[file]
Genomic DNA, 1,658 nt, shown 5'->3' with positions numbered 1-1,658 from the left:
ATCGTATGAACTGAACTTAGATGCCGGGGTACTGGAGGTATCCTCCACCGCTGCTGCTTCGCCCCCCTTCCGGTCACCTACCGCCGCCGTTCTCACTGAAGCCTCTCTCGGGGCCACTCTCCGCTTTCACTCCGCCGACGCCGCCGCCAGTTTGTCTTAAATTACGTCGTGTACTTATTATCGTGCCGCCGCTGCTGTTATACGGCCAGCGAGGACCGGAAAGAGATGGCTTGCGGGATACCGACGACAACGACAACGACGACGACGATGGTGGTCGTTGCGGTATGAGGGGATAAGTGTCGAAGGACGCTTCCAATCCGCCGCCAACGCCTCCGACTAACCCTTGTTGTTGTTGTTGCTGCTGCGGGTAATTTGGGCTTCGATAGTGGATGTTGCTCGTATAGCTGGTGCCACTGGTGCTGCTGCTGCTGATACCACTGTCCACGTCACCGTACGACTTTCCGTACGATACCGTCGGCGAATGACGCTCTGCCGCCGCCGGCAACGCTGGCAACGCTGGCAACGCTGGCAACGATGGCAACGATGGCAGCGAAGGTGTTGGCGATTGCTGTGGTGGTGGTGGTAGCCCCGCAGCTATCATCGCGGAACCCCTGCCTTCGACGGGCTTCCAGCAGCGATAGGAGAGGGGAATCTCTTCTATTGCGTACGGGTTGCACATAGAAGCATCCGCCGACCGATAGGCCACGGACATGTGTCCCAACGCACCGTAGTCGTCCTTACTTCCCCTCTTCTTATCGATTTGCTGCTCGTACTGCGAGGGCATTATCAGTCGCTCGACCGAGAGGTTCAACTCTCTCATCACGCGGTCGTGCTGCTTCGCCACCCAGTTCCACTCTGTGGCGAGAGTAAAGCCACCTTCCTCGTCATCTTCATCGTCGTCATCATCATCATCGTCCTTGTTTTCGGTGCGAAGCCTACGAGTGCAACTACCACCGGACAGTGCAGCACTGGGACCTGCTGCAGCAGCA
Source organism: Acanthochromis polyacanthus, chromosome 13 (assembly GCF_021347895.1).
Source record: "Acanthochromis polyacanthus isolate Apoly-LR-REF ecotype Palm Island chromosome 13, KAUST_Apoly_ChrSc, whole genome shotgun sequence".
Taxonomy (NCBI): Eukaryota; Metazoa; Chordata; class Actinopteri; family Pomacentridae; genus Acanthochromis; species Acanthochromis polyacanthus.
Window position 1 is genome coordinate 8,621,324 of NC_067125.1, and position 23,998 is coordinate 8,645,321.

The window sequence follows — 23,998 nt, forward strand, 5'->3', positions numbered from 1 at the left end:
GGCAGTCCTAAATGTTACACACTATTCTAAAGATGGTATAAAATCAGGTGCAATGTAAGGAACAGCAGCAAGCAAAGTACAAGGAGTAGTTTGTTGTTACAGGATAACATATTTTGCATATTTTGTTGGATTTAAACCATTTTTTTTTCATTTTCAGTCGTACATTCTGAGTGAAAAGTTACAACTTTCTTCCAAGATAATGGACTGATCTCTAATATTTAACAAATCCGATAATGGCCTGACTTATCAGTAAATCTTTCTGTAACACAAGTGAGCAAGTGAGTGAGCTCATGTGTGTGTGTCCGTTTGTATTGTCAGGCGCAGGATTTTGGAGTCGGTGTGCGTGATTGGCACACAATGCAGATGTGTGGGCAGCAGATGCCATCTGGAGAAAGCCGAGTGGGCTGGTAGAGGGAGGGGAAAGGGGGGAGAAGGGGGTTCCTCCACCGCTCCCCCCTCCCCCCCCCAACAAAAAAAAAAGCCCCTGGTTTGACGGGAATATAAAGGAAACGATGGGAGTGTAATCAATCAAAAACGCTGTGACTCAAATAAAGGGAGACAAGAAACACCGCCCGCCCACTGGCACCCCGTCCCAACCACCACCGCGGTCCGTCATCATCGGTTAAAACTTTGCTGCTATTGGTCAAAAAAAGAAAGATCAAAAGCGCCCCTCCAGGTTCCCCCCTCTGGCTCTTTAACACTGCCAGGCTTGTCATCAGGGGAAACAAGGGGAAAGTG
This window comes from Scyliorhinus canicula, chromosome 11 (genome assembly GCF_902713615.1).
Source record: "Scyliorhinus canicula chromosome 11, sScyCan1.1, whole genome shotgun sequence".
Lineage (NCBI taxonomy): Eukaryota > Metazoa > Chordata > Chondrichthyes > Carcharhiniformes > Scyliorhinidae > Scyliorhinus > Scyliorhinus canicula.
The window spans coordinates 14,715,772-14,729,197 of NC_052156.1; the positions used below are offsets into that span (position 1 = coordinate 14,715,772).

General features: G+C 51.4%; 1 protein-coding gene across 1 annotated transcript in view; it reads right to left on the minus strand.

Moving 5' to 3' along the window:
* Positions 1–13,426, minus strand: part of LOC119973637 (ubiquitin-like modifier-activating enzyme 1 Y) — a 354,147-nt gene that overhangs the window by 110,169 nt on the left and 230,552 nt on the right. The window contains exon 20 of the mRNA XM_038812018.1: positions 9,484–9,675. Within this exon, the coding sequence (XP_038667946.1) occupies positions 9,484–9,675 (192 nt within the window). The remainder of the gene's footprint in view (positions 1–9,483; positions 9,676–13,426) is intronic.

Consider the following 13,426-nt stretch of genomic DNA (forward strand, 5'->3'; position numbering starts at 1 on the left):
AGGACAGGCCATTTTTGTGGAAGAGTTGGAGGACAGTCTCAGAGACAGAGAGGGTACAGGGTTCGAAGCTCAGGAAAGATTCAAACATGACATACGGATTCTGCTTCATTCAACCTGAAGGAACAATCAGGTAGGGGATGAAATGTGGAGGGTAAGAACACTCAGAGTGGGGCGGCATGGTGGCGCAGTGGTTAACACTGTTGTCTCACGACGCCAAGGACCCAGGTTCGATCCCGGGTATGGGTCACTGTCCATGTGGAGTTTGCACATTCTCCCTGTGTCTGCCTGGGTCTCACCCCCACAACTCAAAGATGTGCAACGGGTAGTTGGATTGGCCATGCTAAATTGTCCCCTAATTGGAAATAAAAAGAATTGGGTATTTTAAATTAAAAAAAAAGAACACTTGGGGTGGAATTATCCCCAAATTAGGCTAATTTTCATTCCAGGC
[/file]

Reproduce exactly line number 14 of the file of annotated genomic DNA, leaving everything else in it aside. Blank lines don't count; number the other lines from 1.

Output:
Moving 5' to 3' along the window: